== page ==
TeeJaw Blog

Corn Ethanol — Who Pays and Who Benefits?

Posted in Government and Politics by TeeJaw on Sunday, October 9, 2011, 10: 44 AM

Back on June 25th, Will The Ethanol Boondoggle Ever end?, I said this:

“Ethanol is not good for anything. To say it does more harm than good is wrong because it does only harm without any good whatsoever.

“Liberals who claim to care for the poor people of the world might note how the artificial demand for corn that will remain because of the ethanol mandate will keep food prices artificially high around the world. The impact of that falls mainly on people in impoverished regions eking out a subsistence living. That includes beef, a source of protein for humans, because corn is food for cattle.

“Ethanol is a defective product in and of itself. Its claimed environmental benefits are highly suspect, not only because it’s 35 percent less energy-efficient than gasoline. Its proponents have little credibility for themselves or their claims because they are also on record as favoring high European style gasoline prices. Ethanol is a convenient subterfuge for that agenda. Ethanol corrodes pipelines and storage tanks. It’s harmful to engines. Small two-cycle carbureted engines in chain saws and grass trimmers literally choke on it. For those engines you are allowed to buy ethanol free gasoline that is sold in cans for about $9 a pint. To my knowledge there is no way to get ethanol free gasoline to use in 4-cycle lawnmower engines which really need it because their engines also run on carburetors. [since writing this I’ve found ethanol free fuel for both 2-cycle and 4-cycle engines from TruFuel for $32.95 for 6 quarts].

“Many will attribute the ethanol boondoggle to well-intentioned government meddling resulting in costly, damaging, unintended consequences. I don’t buy the well-intentioned part. Even if you do, good intentions don’t matter when the results are awful and plain to see.”

In this book from the Hoover Institution the author details the sordid history and the wildly speculative promises made about federal corn ethanol policy. The contrast with the truth about those policies may not shock you if you’ve ever thought much about it. Ethanol policy in America is a demonstration of the costly mess that is made when government tries to outsmart the free market. The book is based on an in-depth, fact-based evaluation of each of the major claims made by the advocates of the policy. After providing a detailed history of the policy from 1977 to the present, the book examines in detail each of the claims made for ethanol by its advocates and find all to be false, with one exception. Ethanol does indeed create jobs in rural areas of the ten largest corn-producing states in the Midwest, but these jobs come at a very high cost to the rest of us. These jobs also have not been proven to represent any net increase in total jobs in the area that would exist without ethanol since it cannot be known what or how much innovation in other areas has been driven out by the massive government stimulation of ethanol production.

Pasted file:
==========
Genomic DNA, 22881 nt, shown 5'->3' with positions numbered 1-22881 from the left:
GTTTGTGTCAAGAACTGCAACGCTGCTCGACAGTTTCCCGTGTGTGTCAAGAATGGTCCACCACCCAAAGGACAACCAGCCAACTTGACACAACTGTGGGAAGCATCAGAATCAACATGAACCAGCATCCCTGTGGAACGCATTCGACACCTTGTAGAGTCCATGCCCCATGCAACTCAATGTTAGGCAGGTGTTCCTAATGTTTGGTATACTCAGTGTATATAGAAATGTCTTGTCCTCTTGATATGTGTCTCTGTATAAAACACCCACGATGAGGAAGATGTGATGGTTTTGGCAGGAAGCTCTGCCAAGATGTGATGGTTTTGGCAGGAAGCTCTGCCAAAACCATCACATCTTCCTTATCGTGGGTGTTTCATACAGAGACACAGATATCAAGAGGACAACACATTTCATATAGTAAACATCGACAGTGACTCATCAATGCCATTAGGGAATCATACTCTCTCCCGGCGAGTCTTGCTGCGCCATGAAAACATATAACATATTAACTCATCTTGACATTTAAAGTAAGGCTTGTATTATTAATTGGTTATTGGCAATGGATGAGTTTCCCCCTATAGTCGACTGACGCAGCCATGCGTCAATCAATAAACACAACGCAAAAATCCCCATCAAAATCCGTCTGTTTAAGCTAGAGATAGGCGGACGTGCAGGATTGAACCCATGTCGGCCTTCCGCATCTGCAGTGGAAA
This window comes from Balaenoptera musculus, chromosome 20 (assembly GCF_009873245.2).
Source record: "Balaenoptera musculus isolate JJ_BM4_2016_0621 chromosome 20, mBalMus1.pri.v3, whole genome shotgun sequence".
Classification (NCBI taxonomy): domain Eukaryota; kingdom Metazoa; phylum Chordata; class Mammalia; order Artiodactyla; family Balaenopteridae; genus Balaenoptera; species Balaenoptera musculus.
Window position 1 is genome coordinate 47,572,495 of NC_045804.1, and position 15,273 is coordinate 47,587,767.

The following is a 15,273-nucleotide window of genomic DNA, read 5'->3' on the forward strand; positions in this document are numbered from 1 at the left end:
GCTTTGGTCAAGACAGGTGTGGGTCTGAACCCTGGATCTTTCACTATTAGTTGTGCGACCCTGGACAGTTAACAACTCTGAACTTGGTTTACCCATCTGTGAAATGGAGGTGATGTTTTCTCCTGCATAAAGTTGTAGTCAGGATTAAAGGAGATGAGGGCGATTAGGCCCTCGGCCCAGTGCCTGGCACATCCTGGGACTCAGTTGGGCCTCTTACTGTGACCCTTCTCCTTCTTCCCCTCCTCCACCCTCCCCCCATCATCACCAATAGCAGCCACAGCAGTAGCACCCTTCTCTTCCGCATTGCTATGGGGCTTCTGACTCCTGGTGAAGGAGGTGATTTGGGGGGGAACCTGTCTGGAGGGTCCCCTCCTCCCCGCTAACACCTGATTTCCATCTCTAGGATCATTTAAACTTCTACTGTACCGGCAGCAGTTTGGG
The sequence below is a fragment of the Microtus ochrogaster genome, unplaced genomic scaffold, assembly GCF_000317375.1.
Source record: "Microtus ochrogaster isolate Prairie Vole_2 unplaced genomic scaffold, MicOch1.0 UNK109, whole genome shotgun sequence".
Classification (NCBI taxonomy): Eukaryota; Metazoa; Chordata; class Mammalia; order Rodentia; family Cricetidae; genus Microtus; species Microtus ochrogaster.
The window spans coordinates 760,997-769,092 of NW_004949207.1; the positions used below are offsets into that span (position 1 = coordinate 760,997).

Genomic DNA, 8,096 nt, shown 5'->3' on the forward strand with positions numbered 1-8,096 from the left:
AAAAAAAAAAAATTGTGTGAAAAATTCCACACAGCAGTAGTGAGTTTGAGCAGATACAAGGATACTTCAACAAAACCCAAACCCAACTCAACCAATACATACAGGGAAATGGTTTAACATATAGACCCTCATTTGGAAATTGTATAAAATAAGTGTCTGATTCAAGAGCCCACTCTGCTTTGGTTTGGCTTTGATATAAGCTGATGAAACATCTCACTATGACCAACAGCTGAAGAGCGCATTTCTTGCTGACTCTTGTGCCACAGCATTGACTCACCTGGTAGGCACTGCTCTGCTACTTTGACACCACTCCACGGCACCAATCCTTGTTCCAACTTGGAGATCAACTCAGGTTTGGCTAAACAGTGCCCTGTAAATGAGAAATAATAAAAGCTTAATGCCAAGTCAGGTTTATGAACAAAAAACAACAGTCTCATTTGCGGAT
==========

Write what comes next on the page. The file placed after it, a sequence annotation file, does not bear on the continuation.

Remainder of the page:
The biggest and most false claim for ethanol was that it would reduce America’s dependence on foreign oil. It has not nor could it have ever done that. There is an obvious and easy way to reduce our dependence on foreign oil and that is to allow the free market in oil and gas drilling and refining to operate again. Since no politician can claim credit for the good things that would be brought to us by a free market, that’s probably not going to happen.

Both Democrats and Republicans are involved in the ethanol scam. George W. Bush is directly responsible for the increase in the ethanol mandate from 7.5 Billion gallons annually to 15 Billion gallons, by his push for it resulting in the 2007 ethanol act. The 45 cents a gallon subsidy costs American taxpayers $6 Billion annually.

The central conclusion of the book is that ethanol is in reality a gigantic wealth transfer program disguised as an energy policy.

The book is available as a Kindle book for $8.00, or a little over 13 bucks in hardcover and, until the Amazon sell-out on sales taxes takes effect, tax free. At least you won’t have to pay anything to the ethanol tycoons if you buy the book now. I’m not an Amazon affiliate so I don’t get one cent if you buy the book. That’s fine with me.


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